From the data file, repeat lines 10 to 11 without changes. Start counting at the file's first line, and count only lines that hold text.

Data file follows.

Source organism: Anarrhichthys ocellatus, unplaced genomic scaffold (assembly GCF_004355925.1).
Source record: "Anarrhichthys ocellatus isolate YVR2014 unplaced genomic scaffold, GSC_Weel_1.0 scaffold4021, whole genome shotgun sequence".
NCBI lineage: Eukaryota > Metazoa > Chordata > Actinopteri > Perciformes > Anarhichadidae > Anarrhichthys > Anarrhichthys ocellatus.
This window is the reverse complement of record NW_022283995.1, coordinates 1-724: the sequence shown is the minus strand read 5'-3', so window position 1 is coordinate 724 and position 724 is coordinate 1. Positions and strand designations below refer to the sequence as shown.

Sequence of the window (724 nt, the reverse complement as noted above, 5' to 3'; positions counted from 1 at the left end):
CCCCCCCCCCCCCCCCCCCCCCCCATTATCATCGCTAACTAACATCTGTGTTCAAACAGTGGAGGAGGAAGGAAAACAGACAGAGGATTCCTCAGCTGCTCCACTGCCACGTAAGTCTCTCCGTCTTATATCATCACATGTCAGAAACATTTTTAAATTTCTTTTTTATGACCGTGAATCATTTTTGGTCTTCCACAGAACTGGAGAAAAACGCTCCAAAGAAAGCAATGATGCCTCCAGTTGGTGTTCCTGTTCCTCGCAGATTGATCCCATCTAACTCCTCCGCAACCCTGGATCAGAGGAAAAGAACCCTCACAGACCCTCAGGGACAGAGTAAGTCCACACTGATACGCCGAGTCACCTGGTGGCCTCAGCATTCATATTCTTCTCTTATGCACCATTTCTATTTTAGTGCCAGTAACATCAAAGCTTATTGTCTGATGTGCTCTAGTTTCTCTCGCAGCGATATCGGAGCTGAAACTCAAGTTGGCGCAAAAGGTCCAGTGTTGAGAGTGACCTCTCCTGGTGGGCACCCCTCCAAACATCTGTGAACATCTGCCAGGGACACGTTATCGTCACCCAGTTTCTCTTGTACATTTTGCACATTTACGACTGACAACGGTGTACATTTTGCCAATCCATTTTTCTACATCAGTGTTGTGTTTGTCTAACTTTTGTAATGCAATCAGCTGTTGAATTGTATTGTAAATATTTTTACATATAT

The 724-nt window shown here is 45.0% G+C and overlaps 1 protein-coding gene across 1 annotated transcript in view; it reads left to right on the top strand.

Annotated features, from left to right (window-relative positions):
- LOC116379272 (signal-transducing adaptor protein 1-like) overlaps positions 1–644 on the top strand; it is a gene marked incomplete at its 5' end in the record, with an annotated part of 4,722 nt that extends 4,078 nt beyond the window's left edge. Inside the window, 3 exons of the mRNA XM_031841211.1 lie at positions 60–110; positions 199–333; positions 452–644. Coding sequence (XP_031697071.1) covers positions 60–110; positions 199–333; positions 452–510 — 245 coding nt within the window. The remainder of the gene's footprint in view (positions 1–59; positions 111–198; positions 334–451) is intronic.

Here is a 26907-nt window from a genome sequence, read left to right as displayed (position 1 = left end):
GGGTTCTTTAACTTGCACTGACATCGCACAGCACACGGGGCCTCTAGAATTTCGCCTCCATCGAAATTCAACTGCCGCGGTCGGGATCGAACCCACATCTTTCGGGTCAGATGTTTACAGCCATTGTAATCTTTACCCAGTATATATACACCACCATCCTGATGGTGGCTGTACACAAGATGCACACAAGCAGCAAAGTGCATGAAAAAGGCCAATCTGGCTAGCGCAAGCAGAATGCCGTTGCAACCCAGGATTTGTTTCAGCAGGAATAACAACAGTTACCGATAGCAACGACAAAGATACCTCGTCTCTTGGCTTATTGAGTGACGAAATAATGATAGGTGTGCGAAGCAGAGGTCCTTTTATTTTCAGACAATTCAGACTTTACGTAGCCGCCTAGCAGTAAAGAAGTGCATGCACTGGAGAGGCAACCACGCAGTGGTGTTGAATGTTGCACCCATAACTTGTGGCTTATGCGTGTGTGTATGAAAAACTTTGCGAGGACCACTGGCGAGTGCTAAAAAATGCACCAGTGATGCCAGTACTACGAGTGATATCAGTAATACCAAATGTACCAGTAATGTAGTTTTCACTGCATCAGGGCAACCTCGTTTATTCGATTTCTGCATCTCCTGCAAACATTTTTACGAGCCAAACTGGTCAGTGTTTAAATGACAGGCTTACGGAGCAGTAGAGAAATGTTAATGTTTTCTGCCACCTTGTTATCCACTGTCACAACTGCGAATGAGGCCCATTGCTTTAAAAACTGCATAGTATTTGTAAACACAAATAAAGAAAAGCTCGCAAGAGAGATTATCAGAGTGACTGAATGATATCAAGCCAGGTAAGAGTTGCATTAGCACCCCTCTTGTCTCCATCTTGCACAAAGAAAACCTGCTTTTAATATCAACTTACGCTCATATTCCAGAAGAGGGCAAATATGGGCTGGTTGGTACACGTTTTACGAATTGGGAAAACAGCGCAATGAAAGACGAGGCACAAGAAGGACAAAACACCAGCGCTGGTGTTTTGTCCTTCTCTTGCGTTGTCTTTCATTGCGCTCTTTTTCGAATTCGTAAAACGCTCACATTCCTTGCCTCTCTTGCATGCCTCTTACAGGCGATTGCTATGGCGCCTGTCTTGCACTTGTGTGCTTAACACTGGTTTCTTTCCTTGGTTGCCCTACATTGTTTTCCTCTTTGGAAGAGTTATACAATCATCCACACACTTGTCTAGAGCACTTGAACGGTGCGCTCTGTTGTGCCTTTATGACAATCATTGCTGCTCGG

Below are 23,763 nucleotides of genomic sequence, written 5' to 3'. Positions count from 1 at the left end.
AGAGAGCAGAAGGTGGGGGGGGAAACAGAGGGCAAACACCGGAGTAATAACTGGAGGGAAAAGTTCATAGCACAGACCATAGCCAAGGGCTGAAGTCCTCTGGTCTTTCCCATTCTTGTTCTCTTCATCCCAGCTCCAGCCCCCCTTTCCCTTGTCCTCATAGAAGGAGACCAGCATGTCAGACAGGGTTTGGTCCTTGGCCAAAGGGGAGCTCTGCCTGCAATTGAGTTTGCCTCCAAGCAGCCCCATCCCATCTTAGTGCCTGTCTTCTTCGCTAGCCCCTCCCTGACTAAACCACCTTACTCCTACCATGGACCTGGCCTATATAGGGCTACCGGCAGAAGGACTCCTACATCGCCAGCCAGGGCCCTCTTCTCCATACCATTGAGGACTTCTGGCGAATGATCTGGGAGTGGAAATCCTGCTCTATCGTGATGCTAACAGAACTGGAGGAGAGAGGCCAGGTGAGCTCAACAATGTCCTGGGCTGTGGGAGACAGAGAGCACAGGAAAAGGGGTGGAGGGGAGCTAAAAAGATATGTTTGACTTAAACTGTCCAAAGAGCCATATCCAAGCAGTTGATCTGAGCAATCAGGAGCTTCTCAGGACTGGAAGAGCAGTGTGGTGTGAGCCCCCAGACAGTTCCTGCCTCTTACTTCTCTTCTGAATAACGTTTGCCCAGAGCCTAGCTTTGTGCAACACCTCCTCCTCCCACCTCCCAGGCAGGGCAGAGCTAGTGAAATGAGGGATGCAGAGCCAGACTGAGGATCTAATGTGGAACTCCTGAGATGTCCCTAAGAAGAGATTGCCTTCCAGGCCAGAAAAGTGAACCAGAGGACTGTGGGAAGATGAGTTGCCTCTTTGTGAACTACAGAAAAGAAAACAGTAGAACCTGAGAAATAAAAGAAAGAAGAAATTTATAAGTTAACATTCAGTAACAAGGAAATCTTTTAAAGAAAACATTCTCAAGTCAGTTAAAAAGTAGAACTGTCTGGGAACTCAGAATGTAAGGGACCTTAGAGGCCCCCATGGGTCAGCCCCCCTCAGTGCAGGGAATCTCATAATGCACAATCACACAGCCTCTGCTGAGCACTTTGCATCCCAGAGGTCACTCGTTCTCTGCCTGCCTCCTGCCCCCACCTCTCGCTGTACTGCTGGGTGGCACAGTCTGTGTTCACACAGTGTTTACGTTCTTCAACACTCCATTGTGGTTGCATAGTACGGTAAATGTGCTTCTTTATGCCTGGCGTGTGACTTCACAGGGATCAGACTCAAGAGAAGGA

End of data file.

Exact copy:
Here is a 26907-nt window from a genome sequence, read left to right as displayed (position 1 = left end):
GGGTTCTTTAACTTGCACTGACATCGCACAGCACACGGGGCCTCTAGAATTTCGCCTCCATCGAAATTCAACTGCCGCGGTCGGGATCGAACCCACATCTTTCGGGTCAGATGTTTACAGCCATTGTAATCTTTACCCAGTATATATACACCACCATCCTGATGGTGGCTGTACACAAGATGCACACAAGCAGCAAAGTGCATGAAAAAGGCCAATCTGGCTAGCGCAAGCAGAATGCCGTTGCAACCCAGGATTTGTTTCAGCAGGAATAACAACAGTTACCGATAGCAACGACAAAGATACCTCGTCTCTTGGCTTATTGAGTGACGAAATAATGATAGGTGTGCGAAGCAGAGGTCCTTTTATTTTCAGACAATTCAGACTTTACGTAGCCGCCTAGCAGTAAAGAAGTGCATGCACTGGAGAGGCAACCACGCAGTGGTGTTGAATGTTGCACCCATAACTTGTGGCTTATGCGTGTGTGTATGAAAAACTTTGCGAGGACCACTGGCGAGTGCTAAAAAATGCACCAGTGATGCCAGTACTACGAGTGATATCAGTAATACCAAATGTACCAGTAATGTAGTTTTCACTGCATCAGGGCAACCTCGTTTATTCGATTTCTGCATCTCCTGCAAACATTTTTACGAGCCAAACTGGTCAGTGTTTAAATGACAGGCTTACGGAGCAGTAGAGAAATGTTAATGTTTTCTGCCACCTTGTTATCCACTGTCACAACTGCGAATGAGGCCCATTGCTTTAAAAACTGCATAGTATTTGTAAACACAAATAAAGAAAAGCTCGCAAGAGAGATTATCAGAGTGACTGAATGATATCAAGCCAGGTAAGAGTTGCATTAGCACCCCTCTTGTCTCCATCTTGCACAAAGAAAACCTGCTTTTAATATCAACTTACGCTCATATTCCAGAAGAGGGCAAATATGGGCTGGTTGGTACACGTTTTACGAATTGGGAAAACAGCGCAATGAAAGACGAGGCACAAGAAGGACAAAACACCAGCGCTGGTGTTTTGTCCTTCTCTTGCGTTGTCTTTCATTGCGCTCTTTTTCGAATTCGTAAAACGCTCACATTCCTTGCCTCTCTTGCATGCCTCTTACAGGCGATTGCTATGGCGCCTGTCTTGCACTTGTGTGCTTAACACTGGTTTCTTTCCTTGGTTGCCCTACATTGTTTTCCTCTTTGGAAGAGTTATACAATCATCCACACACTTGTCTAGAGCACTTGAACGGTGCGCTCTGTTGTGCCTTTATGACAATCATTGCTGCTCGG